Time & Technology/ 4
Embodiment of Time
Yasuhiro Sakamoto & Iñigo Giner Miranda | Dave Hebb
Art Laboratory Berlin is pleased to present the exhibition Embodiment of Time, the 4th and last part of the series Time &Technology.
The Japanese artist and scholar Yasuhiro Sakamoto and the Spanish composer Iñigo Giner Miranda have developed the installation Visible Canon. String Quartet without Strings for Four Loudspeakers and an Art Machine, shown in the front room, especially for this exhibition. The work transforms the complex time structures of contemporary and classical music into an acoustic-visual model. This sound sculpture interprets the term music in the broadest sense as an organization of time, which not only creates purely tonal material, but also patterns of movement (rolling marbles, turning wheels) and optical patterns (video), presenting a significant contribution to our understanding of the ever more complex relation we have to time in the 21st century.
Based on the Pythagoras Machine which was reali-zed by Sakamoto and colleagues in Japan from 2004-2006, this new sound sculpture has been developed on the basis of three pieces of classical and modern music. The first movement is a fragment from Johann Pachelbel’s Canon und Gigue in D-major from the 2nd half of the 17th century, played by the American violinist Matt Peebles. The second movement is a reversal of Pachelbel’s canon. The reversal remains surprisingly harmonic, but follows the opposite logic; its musical syntax has been altered. The third movement is a composition by Iñigo Giner Miranda, recording analogue sounds taken from the art machine itself. The piece is a sound canon with three parts that play the same voice at regular intervals.
The artwork also contains a computer program, developed by Sakamoto himself, that is designed specifically for this installation and directs a complex marble run. Thus, the artwork can be understood as a sculptural algorithm. “With our project we focus on the cutting point of audio-visual perception and try to embody a cross-modal Gesamtgestalt that links sound (=tone) and vision (=motion) in the perceptual process.” (Y. Sakamoto & I. Giner Miranda, July 2012).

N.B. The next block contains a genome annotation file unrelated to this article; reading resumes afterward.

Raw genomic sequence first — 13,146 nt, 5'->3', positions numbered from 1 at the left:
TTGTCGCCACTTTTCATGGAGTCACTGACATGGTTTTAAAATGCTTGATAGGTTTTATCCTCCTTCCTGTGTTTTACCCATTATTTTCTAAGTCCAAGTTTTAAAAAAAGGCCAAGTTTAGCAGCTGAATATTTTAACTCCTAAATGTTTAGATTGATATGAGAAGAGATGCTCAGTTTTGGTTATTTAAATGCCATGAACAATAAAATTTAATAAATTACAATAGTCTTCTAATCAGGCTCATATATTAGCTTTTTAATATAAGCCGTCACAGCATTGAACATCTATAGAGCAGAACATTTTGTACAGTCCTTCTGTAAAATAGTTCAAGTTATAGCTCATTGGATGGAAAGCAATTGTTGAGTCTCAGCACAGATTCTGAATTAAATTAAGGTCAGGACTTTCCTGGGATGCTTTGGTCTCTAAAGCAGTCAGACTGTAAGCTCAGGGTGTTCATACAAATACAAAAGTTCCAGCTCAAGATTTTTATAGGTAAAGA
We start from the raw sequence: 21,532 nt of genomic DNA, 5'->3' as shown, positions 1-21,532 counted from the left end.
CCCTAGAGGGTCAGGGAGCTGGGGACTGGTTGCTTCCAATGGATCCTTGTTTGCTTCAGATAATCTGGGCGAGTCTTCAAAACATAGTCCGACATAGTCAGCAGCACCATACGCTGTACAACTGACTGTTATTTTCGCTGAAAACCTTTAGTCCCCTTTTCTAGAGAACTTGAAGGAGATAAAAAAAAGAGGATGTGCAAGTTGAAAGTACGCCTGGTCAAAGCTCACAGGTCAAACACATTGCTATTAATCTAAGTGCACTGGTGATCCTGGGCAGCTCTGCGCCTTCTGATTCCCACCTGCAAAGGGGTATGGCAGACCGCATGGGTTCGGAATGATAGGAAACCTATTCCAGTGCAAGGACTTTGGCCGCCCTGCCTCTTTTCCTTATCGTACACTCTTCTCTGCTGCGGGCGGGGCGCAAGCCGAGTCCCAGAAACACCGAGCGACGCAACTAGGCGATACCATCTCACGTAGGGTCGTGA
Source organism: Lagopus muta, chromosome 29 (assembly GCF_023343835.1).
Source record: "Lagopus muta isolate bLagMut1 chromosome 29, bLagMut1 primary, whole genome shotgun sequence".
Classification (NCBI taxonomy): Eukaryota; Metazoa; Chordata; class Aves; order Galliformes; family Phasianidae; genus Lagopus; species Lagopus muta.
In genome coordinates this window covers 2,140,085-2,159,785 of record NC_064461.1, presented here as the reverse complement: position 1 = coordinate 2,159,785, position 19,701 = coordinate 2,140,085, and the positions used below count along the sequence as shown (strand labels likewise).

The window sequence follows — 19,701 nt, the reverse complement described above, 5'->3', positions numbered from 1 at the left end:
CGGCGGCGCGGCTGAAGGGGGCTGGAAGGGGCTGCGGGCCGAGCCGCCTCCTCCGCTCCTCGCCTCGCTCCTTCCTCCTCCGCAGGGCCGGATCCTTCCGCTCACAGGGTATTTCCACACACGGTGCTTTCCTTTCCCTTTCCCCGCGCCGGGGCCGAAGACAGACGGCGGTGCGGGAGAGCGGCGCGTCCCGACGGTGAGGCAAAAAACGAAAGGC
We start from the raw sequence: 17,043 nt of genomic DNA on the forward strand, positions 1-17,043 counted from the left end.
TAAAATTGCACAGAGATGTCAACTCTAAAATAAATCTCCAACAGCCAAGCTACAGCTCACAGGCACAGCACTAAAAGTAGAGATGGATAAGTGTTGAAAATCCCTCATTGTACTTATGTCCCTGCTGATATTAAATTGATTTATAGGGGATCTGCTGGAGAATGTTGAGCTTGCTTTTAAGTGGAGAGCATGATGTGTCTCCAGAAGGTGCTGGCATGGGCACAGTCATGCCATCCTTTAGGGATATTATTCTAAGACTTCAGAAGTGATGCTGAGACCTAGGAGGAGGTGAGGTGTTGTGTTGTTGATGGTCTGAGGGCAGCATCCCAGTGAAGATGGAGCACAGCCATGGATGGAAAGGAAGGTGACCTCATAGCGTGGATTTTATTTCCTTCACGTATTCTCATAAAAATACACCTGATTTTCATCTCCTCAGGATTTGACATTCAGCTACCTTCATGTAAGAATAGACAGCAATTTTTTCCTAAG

The American artist Dave Hebb deals with artifacts of industrial civilization in the form of photography, video and installation. He observes and documents the contrast between the natural organic process of growth and decay and the clear geometric shapes of our technological infrastructure. His artistic projects often take place for long periods of time and over different seasons.
His video installation Monitor, shown in the back room, is a video and photographic documentation of an environmental intervention extending over a one-year period. Hebb placed a computer monitor outdoors and over the entire year documented changes to the environment several times a week. His piece is played on old computers and monitors and is inherently unstable, a common problem of technology as it becomes obsolete. This self-reference is also shown through the display of the video on the same type of monitor that is the subject of the piece itself, which is presented more as an archeological object than merely a means of presentation.
“Issues of permanence, entropy, obsolescence and the impulse to control and sanitize are contrasted with the regenerative power and cyclical structure of nature. The use of symmetrical and circular compositions and rhythmic patterns invoke symbolic sacred art from various cultures and time periods.” (Dave Hebb, July 2012). Viewers are challenged to reflect on their individual relationships with nature and technology as well as how technology is affecting our experience of time.